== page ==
Next Issue
Tomorrow, Wolverine & Deathstrike clash in Wolverine #77. Next week: X-Men #28 and X-Force #29.

3 comments:

  1. The couple of pages where Forge gives us Haven’s theory and history were fairly interesting. Otherwise? Eh. Although I can see the Madrox stuff having some promise if it’s going where it seems to be. While the art isn’t particularly appealing on its own merits the location photos don’t do the overall package any favors.

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  2. "The idea is that Haven believes the New Humanity, a blend of humans and mutants, will arise following a series of disasters called the Mahapralaya, which will significantly reduce the planet's population and force the remaining mutants & humans into harmony as a result. However, she is not willing to wait for those disasters to occur naturally, so she has been orchestrating various terrorist attacks and disasters around the world to trigger the Mahapralaya."

    I have to say, I did like Haven at the time, and looking back now, I still do, if only for the potential she had. It was a nice alternative from either following Xavier or Magneto's POV. Shame she doesn't do much after this story, and her fate during the Mackie run was just sad.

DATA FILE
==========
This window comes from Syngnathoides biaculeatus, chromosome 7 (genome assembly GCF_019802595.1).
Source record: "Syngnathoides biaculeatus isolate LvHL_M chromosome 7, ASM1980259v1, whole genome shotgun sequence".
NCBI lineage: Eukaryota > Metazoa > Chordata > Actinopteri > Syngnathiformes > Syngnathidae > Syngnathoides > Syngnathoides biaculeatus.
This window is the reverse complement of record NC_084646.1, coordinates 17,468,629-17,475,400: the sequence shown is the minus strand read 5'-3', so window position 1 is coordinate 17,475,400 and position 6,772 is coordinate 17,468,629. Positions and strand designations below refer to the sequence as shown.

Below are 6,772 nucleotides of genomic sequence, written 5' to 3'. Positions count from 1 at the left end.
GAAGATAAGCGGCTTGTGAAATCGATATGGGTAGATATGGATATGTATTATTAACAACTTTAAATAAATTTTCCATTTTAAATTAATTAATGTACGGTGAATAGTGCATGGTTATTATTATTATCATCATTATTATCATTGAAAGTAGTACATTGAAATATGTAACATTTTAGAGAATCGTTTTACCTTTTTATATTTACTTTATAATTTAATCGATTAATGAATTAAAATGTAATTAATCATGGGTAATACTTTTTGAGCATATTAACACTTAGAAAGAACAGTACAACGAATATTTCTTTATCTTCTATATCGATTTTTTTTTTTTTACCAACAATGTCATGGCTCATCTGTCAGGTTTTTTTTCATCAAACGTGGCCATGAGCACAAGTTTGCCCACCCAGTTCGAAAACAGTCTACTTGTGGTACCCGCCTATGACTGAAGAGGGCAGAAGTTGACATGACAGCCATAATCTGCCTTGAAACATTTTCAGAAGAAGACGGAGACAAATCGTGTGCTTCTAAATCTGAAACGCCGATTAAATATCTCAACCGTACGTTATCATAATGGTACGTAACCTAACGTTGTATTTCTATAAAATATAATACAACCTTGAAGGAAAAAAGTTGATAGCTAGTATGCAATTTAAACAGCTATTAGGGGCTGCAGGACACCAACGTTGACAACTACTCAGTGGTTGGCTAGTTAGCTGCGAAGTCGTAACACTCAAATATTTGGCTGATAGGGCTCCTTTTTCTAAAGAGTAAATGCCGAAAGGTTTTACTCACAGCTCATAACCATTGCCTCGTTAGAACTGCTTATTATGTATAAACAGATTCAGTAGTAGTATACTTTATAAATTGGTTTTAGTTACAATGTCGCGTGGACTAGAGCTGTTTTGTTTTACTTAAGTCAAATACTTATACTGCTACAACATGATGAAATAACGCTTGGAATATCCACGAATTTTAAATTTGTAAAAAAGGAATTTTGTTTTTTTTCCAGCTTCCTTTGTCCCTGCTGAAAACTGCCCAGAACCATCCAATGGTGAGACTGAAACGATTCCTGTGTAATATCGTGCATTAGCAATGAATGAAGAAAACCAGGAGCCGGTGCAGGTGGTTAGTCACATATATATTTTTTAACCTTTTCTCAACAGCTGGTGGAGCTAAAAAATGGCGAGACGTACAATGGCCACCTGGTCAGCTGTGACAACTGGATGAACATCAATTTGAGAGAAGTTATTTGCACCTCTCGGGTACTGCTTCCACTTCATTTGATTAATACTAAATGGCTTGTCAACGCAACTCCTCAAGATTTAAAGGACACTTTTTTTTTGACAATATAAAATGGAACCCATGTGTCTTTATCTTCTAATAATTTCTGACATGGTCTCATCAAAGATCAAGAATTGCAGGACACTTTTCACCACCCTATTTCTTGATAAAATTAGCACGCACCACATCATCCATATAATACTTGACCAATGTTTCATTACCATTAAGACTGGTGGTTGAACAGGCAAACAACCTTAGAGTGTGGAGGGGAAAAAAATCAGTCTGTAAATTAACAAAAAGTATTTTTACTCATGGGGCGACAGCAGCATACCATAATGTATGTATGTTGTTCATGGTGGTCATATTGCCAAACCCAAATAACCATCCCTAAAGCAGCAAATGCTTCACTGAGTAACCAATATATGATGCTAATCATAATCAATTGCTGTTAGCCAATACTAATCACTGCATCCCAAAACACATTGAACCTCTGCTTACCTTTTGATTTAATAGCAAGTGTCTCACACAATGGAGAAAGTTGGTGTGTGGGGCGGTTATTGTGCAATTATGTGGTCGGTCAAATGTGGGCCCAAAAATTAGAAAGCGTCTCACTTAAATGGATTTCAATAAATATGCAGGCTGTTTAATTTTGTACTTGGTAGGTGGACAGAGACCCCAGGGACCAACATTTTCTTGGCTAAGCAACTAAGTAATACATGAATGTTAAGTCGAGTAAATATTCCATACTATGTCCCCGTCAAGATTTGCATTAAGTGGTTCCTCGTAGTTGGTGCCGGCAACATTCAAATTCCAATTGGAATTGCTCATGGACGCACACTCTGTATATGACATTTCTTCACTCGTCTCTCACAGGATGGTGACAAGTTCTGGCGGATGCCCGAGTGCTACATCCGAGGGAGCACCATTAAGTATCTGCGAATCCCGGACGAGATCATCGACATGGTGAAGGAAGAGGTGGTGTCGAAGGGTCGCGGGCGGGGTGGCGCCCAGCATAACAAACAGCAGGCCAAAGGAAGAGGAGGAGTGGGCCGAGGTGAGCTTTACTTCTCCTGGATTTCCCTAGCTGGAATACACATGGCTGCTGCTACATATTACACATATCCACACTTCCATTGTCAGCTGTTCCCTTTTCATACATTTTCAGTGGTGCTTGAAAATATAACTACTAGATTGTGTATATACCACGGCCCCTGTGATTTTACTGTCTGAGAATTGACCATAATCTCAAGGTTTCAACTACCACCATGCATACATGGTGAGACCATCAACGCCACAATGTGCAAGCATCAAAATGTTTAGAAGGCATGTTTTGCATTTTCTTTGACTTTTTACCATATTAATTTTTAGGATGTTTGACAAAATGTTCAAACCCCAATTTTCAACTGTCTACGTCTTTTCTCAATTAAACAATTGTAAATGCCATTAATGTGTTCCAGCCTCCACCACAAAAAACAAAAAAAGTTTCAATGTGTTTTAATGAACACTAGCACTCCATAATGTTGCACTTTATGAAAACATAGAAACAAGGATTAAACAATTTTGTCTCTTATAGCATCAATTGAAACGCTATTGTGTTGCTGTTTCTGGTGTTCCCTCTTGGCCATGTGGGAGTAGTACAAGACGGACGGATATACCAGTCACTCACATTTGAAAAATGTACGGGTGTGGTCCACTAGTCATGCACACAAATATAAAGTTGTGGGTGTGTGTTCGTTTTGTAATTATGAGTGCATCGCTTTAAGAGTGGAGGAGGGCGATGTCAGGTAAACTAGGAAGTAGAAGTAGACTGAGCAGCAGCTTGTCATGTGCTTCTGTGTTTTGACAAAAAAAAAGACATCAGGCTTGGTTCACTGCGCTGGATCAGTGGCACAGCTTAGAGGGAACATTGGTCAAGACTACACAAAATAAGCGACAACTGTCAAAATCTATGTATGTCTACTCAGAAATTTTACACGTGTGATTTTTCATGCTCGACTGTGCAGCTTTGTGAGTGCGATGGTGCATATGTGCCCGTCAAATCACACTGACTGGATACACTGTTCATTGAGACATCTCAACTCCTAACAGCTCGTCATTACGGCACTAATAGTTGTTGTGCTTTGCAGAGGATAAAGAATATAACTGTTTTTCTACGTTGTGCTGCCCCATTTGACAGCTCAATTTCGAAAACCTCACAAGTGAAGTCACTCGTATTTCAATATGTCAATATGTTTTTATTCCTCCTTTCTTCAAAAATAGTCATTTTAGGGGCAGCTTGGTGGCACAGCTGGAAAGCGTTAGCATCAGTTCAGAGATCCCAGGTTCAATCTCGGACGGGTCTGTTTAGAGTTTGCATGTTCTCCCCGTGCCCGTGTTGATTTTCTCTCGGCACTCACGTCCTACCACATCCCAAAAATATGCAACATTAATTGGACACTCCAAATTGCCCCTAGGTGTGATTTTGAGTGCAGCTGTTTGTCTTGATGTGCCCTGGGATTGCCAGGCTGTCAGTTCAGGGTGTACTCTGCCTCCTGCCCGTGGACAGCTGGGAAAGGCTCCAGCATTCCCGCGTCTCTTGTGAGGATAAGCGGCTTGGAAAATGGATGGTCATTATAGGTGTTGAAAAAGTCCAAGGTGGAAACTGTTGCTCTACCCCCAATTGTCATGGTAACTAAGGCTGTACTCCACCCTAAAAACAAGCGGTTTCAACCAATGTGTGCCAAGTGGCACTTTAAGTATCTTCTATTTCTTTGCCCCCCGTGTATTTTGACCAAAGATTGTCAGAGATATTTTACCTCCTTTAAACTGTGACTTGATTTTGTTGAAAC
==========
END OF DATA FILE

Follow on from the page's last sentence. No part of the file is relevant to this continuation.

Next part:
"At one point, Haven references being spoken to by a "he", suggesting she is receiving orders/directions from someone; this will turn out to be the unborn fetus inside Haven, the mutant whose powers Haven is technically using."

    I think we discussed on G. Kendell's site at the time he was reviewing this story, but how Grant Morrison was all of this? Having something like this appear in a early 90s X-title was rather ahead of it's time.

    "Rahne & Guido have a nice discussion"

    These 2 do seem to play off nicely against each other.


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  3. Thank you for sharing the post.